Traditionally, both design review and design for manufacturing (DFM) meetings focus on the features of a part. During these sessions, recommendations are provided to improve features and/or tolerances to make the customer’s product more cost-effective and easier to manufacture.
To meet today’s expectations and paperwork requirements, however, customers and manufacturers should go beyond a simple design review. Instead, they need to review the entire manufacturing process by asking questions such as:
- How is the device supposed to function?
- How does it look?
- How is it packaged?
- Does it involve a process validation, and if so, what are the requirements?
- How are we to prepare the paperwork that will accompany the parts?
15 Manufacturing Issues Pre-Production Meetings Help Avoid
Pre-production meetings are a time for manufacturers and customers to connect on all aspects of manufacturing an orthopedic device, from design to packaging. Following are 15 manufacturing details and potential issues pre-production meetings have helped reveal.
The following is a step-by-step overview of how these meetings should work, as well as some of the pitfalls that can emerge to help avoid them.
Step 1: Invite the Right People
Pre-production meetings gather key members from both the customer and manufacturer to review the upcoming project. Engineers from each organization should be involved, along with those in quality inspection roles. Since every company’s processes are different, it’s essential for both parties to learn what the other needs for the device to be successful.
It can also be beneficial to have the customer’s production, quality, and engineering representatives at the table, as they are able to speak directly to product features and why an aspect of the product was designed in a certain way. This can be extremely helpful when it comes to product features the manufacturer feels need to be changed or altered. The customer’s engineers can immediately provide feedback as to why a change can’t be made, or agree with a suggestion and move to quickly test the change.
Machinists and programmers who will be manufacturing the components should also be involved, as they have the best knowledge of machine capabilities and limits.
Step 2: Review Designs Before the Meeting; Come Prepared with Requirements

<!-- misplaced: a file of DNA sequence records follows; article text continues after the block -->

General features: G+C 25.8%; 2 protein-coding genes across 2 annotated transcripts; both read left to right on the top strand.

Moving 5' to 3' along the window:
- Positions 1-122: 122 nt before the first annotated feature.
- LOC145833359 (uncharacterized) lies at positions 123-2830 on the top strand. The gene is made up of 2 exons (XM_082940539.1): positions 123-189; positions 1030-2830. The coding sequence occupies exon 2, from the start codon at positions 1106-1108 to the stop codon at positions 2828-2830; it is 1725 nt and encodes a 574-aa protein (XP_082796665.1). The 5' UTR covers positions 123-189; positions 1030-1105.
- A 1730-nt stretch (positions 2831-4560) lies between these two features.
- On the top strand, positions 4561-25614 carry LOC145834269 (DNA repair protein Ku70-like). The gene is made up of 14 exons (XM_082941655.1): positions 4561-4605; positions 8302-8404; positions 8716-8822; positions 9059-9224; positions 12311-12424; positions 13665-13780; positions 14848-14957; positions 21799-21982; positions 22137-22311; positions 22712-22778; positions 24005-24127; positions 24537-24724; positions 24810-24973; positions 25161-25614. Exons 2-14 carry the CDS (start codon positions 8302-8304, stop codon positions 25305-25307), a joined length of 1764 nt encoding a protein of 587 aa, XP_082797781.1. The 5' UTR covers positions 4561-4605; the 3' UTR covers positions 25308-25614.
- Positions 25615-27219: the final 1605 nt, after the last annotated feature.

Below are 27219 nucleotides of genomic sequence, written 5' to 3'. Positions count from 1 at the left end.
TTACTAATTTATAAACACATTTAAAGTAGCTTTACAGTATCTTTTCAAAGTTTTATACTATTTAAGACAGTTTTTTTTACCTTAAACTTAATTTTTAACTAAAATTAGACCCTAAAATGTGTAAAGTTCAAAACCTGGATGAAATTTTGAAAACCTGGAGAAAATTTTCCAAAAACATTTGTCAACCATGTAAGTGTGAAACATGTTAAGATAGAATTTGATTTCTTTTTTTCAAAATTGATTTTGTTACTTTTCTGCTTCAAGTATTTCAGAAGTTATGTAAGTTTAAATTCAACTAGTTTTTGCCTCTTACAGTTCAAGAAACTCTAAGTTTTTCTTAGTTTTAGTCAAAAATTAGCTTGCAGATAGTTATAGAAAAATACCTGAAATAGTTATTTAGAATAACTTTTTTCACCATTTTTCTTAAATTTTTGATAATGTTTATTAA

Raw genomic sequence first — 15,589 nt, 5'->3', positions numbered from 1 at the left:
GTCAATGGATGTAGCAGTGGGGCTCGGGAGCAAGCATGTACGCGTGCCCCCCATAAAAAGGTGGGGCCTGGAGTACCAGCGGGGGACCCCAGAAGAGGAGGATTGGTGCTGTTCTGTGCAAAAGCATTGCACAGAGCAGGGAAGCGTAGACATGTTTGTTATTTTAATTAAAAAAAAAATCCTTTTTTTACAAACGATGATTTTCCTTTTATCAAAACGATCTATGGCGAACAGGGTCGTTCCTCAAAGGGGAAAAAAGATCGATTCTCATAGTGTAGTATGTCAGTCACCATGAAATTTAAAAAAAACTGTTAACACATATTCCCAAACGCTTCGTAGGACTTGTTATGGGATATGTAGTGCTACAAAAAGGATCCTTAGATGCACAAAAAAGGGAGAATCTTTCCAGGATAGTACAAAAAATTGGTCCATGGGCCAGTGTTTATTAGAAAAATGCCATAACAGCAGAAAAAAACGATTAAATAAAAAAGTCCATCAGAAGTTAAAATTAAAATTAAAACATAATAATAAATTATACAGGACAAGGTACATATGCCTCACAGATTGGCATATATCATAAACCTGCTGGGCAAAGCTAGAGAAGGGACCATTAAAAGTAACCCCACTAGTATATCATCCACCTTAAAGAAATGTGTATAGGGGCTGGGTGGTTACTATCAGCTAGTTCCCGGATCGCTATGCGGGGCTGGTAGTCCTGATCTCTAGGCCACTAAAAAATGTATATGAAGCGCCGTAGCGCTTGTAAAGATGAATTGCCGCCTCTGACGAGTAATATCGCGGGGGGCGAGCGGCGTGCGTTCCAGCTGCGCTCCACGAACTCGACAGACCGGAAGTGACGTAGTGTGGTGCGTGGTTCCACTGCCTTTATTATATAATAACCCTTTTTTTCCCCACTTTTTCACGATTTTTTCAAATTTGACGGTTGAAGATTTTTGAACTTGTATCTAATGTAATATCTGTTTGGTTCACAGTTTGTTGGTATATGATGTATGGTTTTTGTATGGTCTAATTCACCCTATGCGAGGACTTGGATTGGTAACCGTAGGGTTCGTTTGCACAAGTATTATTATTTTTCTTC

Homework and preparation should be accomplished prior to the pre-production meeting. The manufacturer should conduct both a design review and an inspection review of the customer’s drawings before the meeting and bring DFM suggestions and inspection considerations to the meeting. On the other hand, the customer should arrive at the meeting ready to discuss first article and validation requirements, as well as design intent.
It’s also helpful to have a physical sample. If the product is completely new, the manufacturer should ask the customer for a sample. In the meantime, the manufacturer can create a rapid prototype sample of the part to have in hand; however, this may be the only option if the customer does not have a sample to provide. This can help clarify answers to questions that require a visual reference point, such as:
- Is this what the anodized finish should look like? Are color coupons available? Are we required to send a sample before we process batches?
- Where should the laser marking be located?
- What is our bead-blasting finish to look like? Is the blasting important to the functionality of the part, or is it purely aesthetic? Are we required to send a sample before we process batches?
- When the drawing calls out a “sharp edge,” how do you define “sharp”?
There are four main discussion topics that take place during the pre-production meeting: design requirements, drawing review, inspection requirements, and purchasing.